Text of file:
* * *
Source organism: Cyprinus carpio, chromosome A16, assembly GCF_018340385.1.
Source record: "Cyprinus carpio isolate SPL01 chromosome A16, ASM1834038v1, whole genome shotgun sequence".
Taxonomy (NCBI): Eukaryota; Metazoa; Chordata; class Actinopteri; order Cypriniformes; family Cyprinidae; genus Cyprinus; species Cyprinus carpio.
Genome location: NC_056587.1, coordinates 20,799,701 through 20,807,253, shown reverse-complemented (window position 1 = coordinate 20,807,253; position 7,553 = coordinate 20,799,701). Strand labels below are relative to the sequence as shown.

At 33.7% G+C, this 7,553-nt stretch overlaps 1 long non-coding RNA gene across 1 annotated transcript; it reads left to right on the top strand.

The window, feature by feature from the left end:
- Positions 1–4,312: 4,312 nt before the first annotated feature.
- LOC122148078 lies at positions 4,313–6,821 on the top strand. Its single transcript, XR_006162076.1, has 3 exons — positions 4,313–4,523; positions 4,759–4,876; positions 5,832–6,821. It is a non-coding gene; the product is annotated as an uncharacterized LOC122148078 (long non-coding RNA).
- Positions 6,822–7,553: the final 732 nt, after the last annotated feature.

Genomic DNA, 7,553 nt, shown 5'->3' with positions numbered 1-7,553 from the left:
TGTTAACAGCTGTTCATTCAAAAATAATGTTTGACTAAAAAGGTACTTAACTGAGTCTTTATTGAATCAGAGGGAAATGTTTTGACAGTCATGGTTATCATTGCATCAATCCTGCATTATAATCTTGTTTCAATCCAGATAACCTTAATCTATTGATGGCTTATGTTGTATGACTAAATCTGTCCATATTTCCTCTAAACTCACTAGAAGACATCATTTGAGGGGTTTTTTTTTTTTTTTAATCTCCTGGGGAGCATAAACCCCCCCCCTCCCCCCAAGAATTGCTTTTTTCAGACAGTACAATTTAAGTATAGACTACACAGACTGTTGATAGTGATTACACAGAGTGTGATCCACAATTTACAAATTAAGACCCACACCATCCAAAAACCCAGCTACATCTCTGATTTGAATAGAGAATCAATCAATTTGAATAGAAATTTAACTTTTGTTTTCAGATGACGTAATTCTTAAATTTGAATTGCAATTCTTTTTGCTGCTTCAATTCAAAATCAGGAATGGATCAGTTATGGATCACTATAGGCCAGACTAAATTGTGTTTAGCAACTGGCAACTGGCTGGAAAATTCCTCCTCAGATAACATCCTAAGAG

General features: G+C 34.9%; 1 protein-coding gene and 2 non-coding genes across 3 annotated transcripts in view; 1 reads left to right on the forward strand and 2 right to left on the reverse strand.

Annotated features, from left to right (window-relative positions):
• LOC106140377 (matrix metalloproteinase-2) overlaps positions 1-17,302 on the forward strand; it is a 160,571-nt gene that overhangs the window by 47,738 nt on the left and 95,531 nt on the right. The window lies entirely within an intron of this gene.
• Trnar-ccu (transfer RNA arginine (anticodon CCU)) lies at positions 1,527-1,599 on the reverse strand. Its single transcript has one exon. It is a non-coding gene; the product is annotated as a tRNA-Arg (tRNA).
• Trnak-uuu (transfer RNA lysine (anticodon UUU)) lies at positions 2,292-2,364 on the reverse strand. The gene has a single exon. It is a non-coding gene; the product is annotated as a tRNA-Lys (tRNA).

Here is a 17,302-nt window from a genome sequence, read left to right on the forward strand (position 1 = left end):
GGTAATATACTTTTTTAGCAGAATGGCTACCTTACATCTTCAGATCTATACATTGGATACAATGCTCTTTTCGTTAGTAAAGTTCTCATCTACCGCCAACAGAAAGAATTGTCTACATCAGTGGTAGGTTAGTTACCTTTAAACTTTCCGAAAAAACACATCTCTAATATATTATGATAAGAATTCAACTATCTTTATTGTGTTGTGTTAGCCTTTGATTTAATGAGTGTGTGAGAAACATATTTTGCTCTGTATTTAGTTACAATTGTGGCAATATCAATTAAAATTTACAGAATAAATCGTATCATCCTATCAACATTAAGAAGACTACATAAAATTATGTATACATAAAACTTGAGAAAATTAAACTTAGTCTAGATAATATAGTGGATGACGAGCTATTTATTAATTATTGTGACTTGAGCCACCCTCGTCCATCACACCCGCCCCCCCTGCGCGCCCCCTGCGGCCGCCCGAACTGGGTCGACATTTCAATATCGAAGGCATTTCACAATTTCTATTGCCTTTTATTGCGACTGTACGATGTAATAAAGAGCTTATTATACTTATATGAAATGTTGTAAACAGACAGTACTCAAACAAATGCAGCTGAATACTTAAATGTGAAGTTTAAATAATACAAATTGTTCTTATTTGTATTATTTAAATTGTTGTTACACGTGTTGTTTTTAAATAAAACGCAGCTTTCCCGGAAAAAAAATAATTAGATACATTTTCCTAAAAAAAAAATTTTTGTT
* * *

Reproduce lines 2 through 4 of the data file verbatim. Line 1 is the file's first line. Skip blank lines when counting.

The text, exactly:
Source record: "Cyprinus carpio isolate SPL01 chromosome A16, ASM1834038v1, whole genome shotgun sequence".
Taxonomy (NCBI): Eukaryota; Metazoa; Chordata; class Actinopteri; order Cypriniformes; family Cyprinidae; genus Cyprinus; species Cyprinus carpio.
Genome location: NC_056587.1, coordinates 20,799,701 through 20,807,253, shown reverse-complemented (window position 1 = coordinate 20,807,253; position 7,553 = coordinate 20,799,701). Strand labels below are relative to the sequence as shown.